Saturday, August 26, 2006

Excuse Me While I Blow My Top

If you happened to be walking down Smith Street Saturday morning around 9:30 a.m., you may have seen me stomping my way to the grocery store, muttering and cursing to myself, kicking any pigeon that dared cross my path.

"What's HER problem?" you probably asked yourself, as you crossed to the other side of the street to avoid my menacing glare and foul temper.

The answer is: I don't know what to do about my parents. More specifically, my father. And last night on the phone, he set me off. More on this later.

Don't get me wrong. I love my folks (who thankfully, I believe, lost the URL to this blog). I think they did a pretty good job raising me. After all, I am a world-renowned brain surgeon rolling in piles of excess cash, much of which I use to help orphans in sub-Saraharan Africa. My handsome husband, a professional triathlete-slash-philosopher, and I have four lovely children, all with heads of curly strawberry-blonde hair, and we have enough free time to maintain homes in New York, Norway and and Napa. Life is good.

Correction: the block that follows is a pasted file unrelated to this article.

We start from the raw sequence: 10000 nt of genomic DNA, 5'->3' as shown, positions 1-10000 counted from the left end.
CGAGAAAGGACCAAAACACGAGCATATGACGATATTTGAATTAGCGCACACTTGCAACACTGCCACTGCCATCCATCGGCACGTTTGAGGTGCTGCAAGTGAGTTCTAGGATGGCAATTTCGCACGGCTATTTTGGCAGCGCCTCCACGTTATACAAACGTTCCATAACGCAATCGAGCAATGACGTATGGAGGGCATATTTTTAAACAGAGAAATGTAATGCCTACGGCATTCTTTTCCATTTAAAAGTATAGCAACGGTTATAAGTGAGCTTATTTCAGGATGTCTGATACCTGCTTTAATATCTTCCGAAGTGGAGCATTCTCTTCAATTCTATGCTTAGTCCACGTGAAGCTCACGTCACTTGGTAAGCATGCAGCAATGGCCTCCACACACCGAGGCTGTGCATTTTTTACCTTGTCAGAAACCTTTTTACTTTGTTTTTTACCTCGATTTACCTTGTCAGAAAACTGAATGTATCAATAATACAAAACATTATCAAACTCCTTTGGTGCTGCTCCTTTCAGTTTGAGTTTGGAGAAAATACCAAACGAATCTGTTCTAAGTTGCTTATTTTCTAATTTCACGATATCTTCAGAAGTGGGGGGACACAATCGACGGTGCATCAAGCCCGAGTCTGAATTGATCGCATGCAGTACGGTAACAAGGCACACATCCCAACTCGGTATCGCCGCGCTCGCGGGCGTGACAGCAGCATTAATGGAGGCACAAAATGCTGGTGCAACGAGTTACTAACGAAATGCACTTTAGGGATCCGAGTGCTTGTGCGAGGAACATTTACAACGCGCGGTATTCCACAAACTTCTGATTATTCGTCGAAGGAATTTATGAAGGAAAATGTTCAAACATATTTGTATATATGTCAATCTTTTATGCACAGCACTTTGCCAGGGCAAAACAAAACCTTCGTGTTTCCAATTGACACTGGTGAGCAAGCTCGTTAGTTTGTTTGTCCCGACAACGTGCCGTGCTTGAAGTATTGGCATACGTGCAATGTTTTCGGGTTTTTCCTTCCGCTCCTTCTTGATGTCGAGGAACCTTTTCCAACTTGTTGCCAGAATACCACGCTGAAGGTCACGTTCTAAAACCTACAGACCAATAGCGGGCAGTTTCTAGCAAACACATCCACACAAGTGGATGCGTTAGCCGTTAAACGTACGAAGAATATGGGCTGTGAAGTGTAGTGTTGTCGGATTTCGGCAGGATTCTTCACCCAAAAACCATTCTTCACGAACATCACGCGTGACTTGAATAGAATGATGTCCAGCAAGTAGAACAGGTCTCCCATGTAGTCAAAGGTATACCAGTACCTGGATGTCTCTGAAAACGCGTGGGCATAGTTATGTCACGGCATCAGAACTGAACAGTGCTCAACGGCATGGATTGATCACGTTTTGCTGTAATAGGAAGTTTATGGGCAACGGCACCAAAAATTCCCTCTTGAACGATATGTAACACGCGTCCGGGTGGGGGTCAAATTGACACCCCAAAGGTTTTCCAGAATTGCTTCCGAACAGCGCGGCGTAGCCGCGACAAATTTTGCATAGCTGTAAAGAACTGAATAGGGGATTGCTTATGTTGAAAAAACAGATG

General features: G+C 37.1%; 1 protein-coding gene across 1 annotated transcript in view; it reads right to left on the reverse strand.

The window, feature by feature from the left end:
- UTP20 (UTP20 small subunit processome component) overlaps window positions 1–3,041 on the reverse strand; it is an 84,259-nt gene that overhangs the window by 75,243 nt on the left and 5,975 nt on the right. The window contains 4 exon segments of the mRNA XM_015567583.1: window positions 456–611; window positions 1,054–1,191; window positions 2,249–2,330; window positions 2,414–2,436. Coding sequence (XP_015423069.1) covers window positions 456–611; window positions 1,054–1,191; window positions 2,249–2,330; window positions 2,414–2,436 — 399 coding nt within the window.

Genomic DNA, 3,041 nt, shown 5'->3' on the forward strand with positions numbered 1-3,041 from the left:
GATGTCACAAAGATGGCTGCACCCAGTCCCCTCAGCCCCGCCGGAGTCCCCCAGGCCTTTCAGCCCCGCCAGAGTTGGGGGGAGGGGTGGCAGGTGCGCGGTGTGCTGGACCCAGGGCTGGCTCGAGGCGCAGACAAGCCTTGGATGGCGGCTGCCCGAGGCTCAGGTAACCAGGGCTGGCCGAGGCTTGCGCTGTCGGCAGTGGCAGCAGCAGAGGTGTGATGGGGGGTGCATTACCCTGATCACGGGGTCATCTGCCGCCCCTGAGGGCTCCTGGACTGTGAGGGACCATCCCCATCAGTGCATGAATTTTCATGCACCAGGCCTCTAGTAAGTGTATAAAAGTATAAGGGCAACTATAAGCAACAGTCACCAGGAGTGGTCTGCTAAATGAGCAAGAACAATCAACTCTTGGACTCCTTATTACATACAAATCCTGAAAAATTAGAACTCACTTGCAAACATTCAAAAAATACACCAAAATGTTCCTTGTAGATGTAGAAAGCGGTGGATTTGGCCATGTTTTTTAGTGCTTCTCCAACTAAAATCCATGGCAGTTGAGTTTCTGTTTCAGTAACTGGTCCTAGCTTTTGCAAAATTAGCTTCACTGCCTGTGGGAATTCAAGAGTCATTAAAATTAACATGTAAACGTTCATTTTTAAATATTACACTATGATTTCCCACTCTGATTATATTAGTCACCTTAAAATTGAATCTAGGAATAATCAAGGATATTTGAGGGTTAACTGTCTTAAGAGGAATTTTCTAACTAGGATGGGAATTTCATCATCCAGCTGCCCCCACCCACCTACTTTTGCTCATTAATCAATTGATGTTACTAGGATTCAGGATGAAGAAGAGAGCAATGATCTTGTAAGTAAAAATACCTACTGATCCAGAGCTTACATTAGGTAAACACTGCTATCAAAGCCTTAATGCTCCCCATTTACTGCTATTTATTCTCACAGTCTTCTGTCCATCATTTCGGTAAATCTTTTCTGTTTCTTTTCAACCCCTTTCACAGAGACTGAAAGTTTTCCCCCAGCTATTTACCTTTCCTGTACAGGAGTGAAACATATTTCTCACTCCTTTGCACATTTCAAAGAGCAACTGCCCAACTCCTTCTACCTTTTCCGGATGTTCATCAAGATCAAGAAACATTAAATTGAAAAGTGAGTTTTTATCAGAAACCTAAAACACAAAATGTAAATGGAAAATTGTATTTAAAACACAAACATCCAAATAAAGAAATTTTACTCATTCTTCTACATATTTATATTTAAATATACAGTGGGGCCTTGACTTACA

OK, none of that is even close to true, but I think I turned out all right. Unlike my father, who seems to measure the success of his life according to how high his pile of money grows, I measure my life in terms of experience and adventures (be they big or small). I know that someday, should I be responsible for someone other than myself, I will have to amass all the material items that go along with rearing a family or hell, having a dog. But still, I'm pretty happy with what I've done so far and I don't think it's NOTHING that I managed to hustle my way out of a friggin' corn field in the middle of South Dakota to become an actual real-life writer and manage to support myself in a city where a can of fucking soup costs seven dollars. (Chicken soup, on the other hand, only costs $2.75.)